By Eileen Lindner, red belt
I practice my Moo Sul Kwan Taekwondo every day. I’m pretty sure we all do – whether we are going over our poomse moves, doing walking drills in the hallway, getting in a few extra sit ups & push-ups, or using Ho-Shin – we all practice our martial art.
However, I don’t train every day. What’s the difference, you ask? Well, to my mind, the difference between practicing and training is huge. Practicing is extremely valuable, and without practice & proficiency, training is difficult. Training is more intense than practice & often is associated with a specific goal: an event or date marking a test or competition.
Practice, to me, is the baseline of maintaining a skill. Practice is repetition – during class, perfecting that new move in a poomse, and then incorporating it into the poomse smoothly so it doesn't look newer than the rest of the pattern. This happens during class, under the watchful eye of your instructor. It really happens at home, when you realize that you needed 5 more repetitions with your instructor; but do it the best you can as many times as you can & go to the next class with detailed questions on foot position, which hand moves first, etc. This practice polishes your poomse so you can start training on it.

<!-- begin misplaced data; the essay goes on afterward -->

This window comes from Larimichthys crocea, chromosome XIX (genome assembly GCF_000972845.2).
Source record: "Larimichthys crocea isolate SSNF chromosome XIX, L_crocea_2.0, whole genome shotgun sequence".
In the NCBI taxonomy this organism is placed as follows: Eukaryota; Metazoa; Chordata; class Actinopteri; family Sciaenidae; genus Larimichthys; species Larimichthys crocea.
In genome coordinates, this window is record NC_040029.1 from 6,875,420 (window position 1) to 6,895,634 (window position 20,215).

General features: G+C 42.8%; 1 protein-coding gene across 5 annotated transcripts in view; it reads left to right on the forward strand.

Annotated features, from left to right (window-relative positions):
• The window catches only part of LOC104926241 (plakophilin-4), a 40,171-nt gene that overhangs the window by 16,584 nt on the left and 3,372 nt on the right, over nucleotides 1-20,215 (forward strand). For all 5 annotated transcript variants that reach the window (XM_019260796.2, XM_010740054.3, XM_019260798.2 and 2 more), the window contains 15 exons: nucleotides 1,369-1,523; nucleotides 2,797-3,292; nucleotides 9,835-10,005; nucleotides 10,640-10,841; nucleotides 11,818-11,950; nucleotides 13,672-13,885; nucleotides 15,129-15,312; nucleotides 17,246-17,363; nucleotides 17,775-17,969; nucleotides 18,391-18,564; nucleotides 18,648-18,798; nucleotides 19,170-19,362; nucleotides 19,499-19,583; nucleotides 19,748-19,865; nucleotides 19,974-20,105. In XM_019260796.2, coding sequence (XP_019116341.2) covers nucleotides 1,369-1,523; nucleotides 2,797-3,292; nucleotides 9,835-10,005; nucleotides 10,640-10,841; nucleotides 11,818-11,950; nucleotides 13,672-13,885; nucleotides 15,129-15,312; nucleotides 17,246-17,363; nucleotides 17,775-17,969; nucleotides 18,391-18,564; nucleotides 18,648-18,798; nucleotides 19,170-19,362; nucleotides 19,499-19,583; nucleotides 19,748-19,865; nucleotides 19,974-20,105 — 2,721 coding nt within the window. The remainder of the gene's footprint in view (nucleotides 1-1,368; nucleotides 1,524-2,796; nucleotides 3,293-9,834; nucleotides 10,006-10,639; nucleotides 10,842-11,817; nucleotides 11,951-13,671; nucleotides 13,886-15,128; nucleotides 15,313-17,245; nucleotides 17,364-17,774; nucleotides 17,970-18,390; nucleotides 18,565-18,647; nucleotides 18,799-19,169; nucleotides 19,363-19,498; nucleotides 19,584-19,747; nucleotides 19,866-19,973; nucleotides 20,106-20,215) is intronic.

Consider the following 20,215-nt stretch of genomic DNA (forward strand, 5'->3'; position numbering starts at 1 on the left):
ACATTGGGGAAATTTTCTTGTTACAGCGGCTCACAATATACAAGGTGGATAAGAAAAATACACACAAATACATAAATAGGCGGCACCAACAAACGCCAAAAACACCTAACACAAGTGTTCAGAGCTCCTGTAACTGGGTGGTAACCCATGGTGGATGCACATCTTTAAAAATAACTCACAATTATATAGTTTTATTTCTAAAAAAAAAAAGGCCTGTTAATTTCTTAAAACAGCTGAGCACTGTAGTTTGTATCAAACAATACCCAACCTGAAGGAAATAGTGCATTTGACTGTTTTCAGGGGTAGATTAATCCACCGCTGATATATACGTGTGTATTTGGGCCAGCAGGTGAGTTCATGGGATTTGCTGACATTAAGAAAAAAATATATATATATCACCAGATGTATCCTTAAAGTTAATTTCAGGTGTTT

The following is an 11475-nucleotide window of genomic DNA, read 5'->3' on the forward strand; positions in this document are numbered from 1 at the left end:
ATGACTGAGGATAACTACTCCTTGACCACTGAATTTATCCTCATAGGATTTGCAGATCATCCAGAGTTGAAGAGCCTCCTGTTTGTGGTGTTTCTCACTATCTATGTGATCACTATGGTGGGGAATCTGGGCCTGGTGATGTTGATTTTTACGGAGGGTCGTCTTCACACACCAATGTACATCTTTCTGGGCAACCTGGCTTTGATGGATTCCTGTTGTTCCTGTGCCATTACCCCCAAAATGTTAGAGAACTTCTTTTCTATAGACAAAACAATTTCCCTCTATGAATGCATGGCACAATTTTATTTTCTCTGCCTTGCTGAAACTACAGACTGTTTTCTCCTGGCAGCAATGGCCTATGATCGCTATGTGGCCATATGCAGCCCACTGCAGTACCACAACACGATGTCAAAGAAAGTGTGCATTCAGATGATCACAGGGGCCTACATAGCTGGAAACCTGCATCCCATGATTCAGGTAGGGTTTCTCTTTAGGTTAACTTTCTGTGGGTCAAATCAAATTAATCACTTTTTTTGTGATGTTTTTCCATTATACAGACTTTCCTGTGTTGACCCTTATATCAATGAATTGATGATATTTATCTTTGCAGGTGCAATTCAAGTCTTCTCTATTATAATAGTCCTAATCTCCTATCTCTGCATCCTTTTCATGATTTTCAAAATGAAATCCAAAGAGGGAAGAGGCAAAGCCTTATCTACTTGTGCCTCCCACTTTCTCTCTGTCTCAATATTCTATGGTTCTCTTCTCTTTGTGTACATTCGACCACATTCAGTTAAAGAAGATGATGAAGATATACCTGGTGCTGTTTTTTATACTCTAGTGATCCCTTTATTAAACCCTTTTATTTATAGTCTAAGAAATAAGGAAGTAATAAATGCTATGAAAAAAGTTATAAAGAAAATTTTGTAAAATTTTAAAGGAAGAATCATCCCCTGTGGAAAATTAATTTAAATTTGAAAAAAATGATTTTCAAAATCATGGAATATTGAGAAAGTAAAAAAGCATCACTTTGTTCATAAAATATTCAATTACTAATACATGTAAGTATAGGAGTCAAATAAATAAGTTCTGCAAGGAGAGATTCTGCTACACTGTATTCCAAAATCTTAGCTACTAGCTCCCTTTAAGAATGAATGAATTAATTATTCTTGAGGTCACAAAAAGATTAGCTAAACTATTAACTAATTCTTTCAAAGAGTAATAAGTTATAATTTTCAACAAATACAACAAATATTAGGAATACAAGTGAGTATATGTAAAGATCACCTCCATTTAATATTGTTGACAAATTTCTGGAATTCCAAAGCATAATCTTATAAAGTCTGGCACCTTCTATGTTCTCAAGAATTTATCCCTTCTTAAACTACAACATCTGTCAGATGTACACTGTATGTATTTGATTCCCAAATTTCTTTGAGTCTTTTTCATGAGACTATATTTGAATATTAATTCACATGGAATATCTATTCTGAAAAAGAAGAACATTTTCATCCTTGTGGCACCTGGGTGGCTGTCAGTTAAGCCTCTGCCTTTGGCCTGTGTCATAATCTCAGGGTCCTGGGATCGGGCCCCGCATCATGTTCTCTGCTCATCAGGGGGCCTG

Training is challenging yourself after you've been taught the moves – training really makes your poomse come together & enables you to get your moves to the right speed with as much power, focus, balance & control as you have – that day. Training means you’re never satisfied with a poomse. It means you've taken this exercise as your own & you will master it – but not today – not tomorrow – but it will happen – and then there will be another aspect of it to perfect.
Training means you accept that this is a long-term deal. That you will push yourself farther & more completely than any instructor could – and your instructor will recognize that in you & push harder, since that’s what you need to train.
The difference between practice and training is the difference between learning a skill & doing that skill; between being satisfied with good & wanting to be the best you can be.
Both practice & training will bring you from being a white belt, dreaming of achieving black belt – and being that black belt, striving for the next level.